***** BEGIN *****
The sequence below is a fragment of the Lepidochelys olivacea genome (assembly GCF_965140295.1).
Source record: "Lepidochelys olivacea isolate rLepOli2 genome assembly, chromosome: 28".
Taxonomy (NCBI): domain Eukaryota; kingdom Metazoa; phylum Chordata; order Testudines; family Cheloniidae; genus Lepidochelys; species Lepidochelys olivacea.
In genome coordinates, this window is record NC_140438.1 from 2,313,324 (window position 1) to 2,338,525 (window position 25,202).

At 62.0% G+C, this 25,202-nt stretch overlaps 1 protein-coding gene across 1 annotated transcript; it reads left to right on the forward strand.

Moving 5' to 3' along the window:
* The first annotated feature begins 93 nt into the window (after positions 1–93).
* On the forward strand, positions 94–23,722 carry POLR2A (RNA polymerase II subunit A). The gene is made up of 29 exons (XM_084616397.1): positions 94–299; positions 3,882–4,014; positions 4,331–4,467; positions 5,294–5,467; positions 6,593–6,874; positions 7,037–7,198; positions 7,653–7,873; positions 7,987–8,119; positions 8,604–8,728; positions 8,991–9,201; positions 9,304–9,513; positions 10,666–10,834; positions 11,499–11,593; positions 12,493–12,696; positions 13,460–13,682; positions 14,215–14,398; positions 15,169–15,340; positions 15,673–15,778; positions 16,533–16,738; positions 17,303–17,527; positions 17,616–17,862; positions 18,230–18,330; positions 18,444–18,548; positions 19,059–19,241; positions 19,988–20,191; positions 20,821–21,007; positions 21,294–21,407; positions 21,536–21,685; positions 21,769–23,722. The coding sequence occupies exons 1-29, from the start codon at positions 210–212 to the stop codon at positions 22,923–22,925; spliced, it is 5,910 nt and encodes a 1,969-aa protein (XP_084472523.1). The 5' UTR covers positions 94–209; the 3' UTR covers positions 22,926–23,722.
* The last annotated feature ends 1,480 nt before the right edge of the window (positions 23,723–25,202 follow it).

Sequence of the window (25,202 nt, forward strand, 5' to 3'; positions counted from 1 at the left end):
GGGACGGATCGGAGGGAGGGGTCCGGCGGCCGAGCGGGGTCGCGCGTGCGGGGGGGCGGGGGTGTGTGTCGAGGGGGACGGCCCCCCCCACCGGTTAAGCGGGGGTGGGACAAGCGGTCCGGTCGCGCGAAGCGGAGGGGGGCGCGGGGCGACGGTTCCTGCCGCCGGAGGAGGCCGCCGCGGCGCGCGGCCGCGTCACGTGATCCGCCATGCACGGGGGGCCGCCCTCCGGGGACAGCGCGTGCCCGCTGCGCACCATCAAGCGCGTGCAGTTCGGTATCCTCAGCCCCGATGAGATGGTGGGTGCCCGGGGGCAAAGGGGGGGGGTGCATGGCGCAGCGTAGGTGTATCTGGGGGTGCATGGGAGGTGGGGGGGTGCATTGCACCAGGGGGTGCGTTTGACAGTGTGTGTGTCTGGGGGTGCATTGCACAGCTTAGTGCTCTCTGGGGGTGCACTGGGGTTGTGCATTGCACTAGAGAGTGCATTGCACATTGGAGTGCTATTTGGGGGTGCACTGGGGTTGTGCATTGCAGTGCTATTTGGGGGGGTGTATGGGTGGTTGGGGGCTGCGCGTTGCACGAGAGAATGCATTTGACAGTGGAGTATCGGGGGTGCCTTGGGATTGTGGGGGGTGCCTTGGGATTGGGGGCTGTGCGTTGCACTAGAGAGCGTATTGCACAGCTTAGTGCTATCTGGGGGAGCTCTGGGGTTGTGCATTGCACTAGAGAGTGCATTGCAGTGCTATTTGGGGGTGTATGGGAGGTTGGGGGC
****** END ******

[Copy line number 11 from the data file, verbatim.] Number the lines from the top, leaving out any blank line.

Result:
GGGACGGATCGGAGGGAGGGGTCCGGCGGCCGAGCGGGGTCGCGCGTGCGGGGGGGCGGGGGTGTGTGTCGAGGGGGACGGCCCCCCCCACCGGTTAAGCGGGGGTGGGACAAGCGGTCCGGTCGCGCGAAGCGGAGGGGGGCGCGGGGCGACGGTTCCTGCCGCCGGAGGAGGCCGCCGCGGCGCGCGGCCGCGTCACGTGATCCGCCATGCACGGGGGGCCGCCCTCCGGGGACAGCGCGTGCCCGCTGCGCACCATCAAGCGCGTGCAGTTCGGTATCCTCAGCCCCGATGAGATGGTGGGTGCCCGGGGGCAAAGGGGGGGGGTGCATGGCGCAGCGTAGGTGTATCTGGGGGTGCATGGGAGGTGGGGGGGTGCATTGCACCAGGGGGTGCGTTTGACAGTGTGTGTGTCTGGGGGTGCATTGCACAGCTTAGTGCTCTCTGGGGGTGCACTGGGGTTGTGCATTGCACTAGAGAGTGCATTGCACATTGGAGTGCTATTTGGGGGTGCACTGGGGTTGTGCATTGCAGTGCTATTTGGGGGGGTGTATGGGTGGTTGGGGGCTGCGCGTTGCACGAGAGAATGCATTTGACAGTGGAGTATCGGGGGTGCCTTGGGATTGTGGGGGGTGCCTTGGGATTGGGGGCTGTGCGTTGCACTAGAGAGCGTATTGCACAGCTTAGTGCTATCTGGGGGAGCTCTGGGGTTGTGCATTGCACTAGAGAGTGCATTGCAGTGCTATTTGGGGGTGTATGGGAGGTTGGGGGC